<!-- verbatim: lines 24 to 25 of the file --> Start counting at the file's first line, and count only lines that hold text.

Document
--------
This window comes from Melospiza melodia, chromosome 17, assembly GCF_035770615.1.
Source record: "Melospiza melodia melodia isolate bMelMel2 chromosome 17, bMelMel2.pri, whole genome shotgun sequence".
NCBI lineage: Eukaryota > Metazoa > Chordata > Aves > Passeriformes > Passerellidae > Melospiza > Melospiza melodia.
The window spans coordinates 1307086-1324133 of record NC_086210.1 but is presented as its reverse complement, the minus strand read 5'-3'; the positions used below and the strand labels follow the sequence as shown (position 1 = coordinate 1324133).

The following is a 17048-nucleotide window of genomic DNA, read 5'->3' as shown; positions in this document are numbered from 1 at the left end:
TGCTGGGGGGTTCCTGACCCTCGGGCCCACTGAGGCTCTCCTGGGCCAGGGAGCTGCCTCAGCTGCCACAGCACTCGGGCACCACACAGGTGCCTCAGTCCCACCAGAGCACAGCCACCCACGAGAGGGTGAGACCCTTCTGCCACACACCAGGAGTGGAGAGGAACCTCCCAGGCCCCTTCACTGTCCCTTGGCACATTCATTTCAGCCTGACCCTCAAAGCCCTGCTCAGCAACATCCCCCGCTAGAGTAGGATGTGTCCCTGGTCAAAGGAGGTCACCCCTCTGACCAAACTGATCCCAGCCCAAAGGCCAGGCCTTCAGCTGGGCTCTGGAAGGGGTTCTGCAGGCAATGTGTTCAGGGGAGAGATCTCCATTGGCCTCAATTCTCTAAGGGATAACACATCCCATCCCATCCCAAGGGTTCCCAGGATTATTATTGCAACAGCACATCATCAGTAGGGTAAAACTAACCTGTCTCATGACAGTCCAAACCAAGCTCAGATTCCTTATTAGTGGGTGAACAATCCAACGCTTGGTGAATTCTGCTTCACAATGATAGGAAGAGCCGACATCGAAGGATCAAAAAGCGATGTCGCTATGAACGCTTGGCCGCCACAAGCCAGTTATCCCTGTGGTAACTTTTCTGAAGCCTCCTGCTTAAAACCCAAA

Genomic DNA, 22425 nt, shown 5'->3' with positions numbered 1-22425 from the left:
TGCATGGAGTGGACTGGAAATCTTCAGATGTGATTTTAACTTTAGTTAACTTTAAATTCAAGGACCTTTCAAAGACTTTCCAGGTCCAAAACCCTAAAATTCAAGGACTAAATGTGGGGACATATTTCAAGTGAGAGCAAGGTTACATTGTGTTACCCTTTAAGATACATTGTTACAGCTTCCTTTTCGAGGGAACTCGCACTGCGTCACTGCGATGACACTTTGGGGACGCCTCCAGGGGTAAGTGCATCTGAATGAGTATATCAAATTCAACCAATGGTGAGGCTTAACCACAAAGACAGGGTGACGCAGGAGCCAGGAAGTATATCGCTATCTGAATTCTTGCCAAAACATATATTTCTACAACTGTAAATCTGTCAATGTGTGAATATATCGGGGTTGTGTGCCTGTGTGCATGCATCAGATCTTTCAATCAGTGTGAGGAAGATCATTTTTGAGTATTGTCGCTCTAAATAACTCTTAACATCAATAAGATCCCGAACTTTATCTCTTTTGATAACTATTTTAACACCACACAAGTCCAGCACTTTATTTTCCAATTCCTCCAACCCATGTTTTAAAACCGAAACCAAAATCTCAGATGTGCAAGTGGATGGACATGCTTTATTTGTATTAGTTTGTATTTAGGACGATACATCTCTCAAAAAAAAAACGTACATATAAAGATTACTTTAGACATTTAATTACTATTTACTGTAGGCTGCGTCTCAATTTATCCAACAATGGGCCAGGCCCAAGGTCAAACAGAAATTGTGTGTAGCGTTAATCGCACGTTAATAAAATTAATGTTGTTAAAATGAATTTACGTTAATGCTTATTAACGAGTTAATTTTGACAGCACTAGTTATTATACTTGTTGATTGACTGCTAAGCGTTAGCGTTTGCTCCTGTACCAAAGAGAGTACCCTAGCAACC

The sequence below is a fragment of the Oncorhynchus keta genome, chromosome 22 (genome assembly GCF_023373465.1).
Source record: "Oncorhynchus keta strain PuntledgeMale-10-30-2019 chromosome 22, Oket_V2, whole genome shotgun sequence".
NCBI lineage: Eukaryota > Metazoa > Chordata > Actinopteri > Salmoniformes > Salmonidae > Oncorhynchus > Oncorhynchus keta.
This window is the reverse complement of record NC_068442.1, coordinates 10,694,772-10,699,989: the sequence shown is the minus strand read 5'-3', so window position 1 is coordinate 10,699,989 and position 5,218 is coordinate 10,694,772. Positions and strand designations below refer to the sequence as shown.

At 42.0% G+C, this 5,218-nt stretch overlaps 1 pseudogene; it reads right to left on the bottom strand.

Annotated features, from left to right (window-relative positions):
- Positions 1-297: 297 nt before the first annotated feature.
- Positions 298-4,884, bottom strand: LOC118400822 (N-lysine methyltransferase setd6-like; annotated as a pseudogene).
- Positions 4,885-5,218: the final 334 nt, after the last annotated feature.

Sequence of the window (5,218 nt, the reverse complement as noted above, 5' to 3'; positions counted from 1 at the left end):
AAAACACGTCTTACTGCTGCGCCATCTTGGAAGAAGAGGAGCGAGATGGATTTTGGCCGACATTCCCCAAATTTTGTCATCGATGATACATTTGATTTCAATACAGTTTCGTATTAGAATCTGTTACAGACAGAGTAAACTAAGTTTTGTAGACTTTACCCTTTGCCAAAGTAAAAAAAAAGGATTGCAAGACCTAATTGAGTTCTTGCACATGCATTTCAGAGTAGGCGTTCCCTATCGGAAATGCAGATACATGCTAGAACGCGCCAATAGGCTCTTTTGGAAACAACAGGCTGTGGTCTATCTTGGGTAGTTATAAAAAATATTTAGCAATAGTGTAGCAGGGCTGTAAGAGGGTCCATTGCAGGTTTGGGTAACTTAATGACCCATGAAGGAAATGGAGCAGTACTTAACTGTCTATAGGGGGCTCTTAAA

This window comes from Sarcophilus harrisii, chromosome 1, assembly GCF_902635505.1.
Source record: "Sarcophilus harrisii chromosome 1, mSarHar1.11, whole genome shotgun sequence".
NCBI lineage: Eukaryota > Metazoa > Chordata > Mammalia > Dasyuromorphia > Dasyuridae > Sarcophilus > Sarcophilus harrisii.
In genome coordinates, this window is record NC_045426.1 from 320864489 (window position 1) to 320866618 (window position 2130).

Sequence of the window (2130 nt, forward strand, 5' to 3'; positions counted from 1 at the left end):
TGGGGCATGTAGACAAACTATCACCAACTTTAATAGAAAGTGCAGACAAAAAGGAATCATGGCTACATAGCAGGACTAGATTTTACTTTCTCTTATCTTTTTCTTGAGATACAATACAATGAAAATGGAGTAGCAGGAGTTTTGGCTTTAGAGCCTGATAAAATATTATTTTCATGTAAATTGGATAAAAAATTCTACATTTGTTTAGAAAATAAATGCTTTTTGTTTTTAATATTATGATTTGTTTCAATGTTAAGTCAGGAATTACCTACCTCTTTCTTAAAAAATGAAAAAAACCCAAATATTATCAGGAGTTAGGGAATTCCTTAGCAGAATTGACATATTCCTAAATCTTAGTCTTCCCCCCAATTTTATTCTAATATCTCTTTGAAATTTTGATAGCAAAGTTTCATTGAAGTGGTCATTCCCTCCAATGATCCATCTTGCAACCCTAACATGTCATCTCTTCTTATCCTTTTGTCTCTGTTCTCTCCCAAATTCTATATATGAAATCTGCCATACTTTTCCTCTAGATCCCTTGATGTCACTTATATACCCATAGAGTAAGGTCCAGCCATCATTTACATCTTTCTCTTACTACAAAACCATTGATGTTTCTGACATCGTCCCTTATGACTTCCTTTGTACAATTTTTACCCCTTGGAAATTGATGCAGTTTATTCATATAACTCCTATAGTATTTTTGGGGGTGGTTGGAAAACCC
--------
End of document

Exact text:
Sequence of the window (2130 nt, forward strand, 5' to 3'; positions counted from 1 at the left end):
TGGGGCATGTAGACAAACTATCACCAACTTTAATAGAAAGTGCAGACAAAAAGGAATCATGGCTACATAGCAGGACTAGATTTTACTTTCTCTTATCTTTTTCTTGAGATACAATACAATGAAAATGGAGTAGCAGGAGTTTTGGCTTTAGAGCCTGATAAAATATTATTTTCATGTAAATTGGATAAAAAATTCTACATTTGTTTAGAAAATAAATGCTTTTTGTTTTTAATATTATGATTTGTTTCAATGTTAAGTCAGGAATTACCTACCTCTTTCTTAAAAAATGAAAAAAACCCAAATATTATCAGGAGTTAGGGAATTCCTTAGCAGAATTGACATATTCCTAAATCTTAGTCTTCCCCCCAATTTTATTCTAATATCTCTTTGAAATTTTGATAGCAAAGTTTCATTGAAGTGGTCATTCCCTCCAATGATCCATCTTGCAACCCTAACATGTCATCTCTTCTTATCCTTTTGTCTCTGTTCTCTCCCAAATTCTATATATGAAATCTGCCATACTTTTCCTCTAGATCCCTTGATGTCACTTATATACCCATAGAGTAAGGTCCAGCCATCATTTACATCTTTCTCTTACTACAAAACCATTGATGTTTCTGACATCGTCCCTTATGACTTCCTTTGTACAATTTTTACCCCTTGGAAATTGATGCAGTTTATTCATATAACTCCTATAGTATTTTTGGGGGTGGTTGGAAAACCC